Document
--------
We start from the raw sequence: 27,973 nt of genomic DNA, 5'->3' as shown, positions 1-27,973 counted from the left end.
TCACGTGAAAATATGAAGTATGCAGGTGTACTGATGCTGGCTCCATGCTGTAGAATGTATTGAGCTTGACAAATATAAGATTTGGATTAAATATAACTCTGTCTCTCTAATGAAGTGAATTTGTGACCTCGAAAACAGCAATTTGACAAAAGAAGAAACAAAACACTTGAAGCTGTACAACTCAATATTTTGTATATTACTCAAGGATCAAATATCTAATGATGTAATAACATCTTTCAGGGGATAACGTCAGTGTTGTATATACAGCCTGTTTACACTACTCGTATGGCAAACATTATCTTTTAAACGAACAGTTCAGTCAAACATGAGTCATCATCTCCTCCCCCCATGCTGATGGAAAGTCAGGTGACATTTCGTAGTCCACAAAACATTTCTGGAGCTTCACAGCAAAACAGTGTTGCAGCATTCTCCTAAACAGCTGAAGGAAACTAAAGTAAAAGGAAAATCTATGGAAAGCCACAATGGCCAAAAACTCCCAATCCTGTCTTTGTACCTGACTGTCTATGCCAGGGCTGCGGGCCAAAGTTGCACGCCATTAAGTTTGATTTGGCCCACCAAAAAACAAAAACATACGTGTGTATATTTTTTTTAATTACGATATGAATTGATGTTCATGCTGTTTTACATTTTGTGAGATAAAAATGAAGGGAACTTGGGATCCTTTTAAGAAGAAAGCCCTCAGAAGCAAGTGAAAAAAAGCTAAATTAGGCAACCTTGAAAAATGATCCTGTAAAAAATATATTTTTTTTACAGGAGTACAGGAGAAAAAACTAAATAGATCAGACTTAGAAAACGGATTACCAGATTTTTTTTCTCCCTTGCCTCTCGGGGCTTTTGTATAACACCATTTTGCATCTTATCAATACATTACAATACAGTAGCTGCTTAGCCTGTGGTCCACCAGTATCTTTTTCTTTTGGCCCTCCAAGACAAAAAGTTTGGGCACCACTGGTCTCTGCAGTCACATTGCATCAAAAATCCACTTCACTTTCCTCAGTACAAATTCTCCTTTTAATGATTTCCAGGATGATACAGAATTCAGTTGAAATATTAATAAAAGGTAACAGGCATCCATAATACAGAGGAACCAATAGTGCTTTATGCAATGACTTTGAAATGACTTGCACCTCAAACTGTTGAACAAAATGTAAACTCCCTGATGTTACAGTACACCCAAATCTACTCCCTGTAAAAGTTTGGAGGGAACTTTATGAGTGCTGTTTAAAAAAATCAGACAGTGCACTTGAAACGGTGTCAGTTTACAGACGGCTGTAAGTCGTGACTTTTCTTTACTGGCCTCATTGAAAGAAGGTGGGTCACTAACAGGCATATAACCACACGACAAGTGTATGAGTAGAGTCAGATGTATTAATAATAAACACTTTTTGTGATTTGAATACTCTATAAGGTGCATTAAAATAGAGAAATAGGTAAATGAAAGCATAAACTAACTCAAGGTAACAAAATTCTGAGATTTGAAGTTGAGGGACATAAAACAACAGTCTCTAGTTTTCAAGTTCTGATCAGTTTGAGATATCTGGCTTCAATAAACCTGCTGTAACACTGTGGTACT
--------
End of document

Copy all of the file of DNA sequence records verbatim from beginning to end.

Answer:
We start from the raw sequence: 27,973 nt of genomic DNA, 5'->3' as shown, positions 1-27,973 counted from the left end.
TCACGTGAAAATATGAAGTATGCAGGTGTACTGATGCTGGCTCCATGCTGTAGAATGTATTGAGCTTGACAAATATAAGATTTGGATTAAATATAACTCTGTCTCTCTAATGAAGTGAATTTGTGACCTCGAAAACAGCAATTTGACAAAAGAAGAAACAAAACACTTGAAGCTGTACAACTCAATATTTTGTATATTACTCAAGGATCAAATATCTAATGATGTAATAACATCTTTCAGGGGATAACGTCAGTGTTGTATATACAGCCTGTTTACACTACTCGTATGGCAAACATTATCTTTTAAACGAACAGTTCAGTCAAACATGAGTCATCATCTCCTCCCCCCATGCTGATGGAAAGTCAGGTGACATTTCGTAGTCCACAAAACATTTCTGGAGCTTCACAGCAAAACAGTGTTGCAGCATTCTCCTAAACAGCTGAAGGAAACTAAAGTAAAAGGAAAATCTATGGAAAGCCACAATGGCCAAAAACTCCCAATCCTGTCTTTGTACCTGACTGTCTATGCCAGGGCTGCGGGCCAAAGTTGCACGCCATTAAGTTTGATTTGGCCCACCAAAAAACAAAAACATACGTGTGTATATTTTTTTTAATTACGATATGAATTGATGTTCATGCTGTTTTACATTTTGTGAGATAAAAATGAAGGGAACTTGGGATCCTTTTAAGAAGAAAGCCCTCAGAAGCAAGTGAAAAAAAGCTAAATTAGGCAACCTTGAAAAATGATCCTGTAAAAAATATATTTTTTTTACAGGAGTACAGGAGAAAAAACTAAATAGATCAGACTTAGAAAACGGATTACCAGATTTTTTTTCTCCCTTGCCTCTCGGGGCTTTTGTATAACACCATTTTGCATCTTATCAATACATTACAATACAGTAGCTGCTTAGCCTGTGGTCCACCAGTATCTTTTTCTTTTGGCCCTCCAAGACAAAAAGTTTGGGCACCACTGGTCTCTGCAGTCACATTGCATCAAAAATCCACTTCACTTTCCTCAGTACAAATTCTCCTTTTAATGATTTCCAGGATGATACAGAATTCAGTTGAAATATTAATAAAAGGTAACAGGCATCCATAATACAGAGGAACCAATAGTGCTTTATGCAATGACTTTGAAATGACTTGCACCTCAAACTGTTGAACAAAATGTAAACTCCCTGATGTTACAGTACACCCAAATCTACTCCCTGTAAAAGTTTGGAGGGAACTTTATGAGTGCTGTTTAAAAAAATCAGACAGTGCACTTGAAACGGTGTCAGTTTACAGACGGCTGTAAGTCGTGACTTTTCTTTACTGGCCTCATTGAAAGAAGGTGGGTCACTAACAGGCATATAACCACACGACAAGTGTATGAGTAGAGTCAGATGTATTAATAATAAACACTTTTTGTGATTTGAATACTCTATAAGGTGCATTAAAATAGAGAAATAGGTAAATGAAAGCATAAACTAACTCAAGGTAACAAAATTCTGAGATTTGAAGTTGAGGGACATAAAACAACAGTCTCTAGTTTTCAAGTTCTGATCAGTTTGAGATATCTGGCTTCAATAAACCTGCTGTAACACTGTGGTACT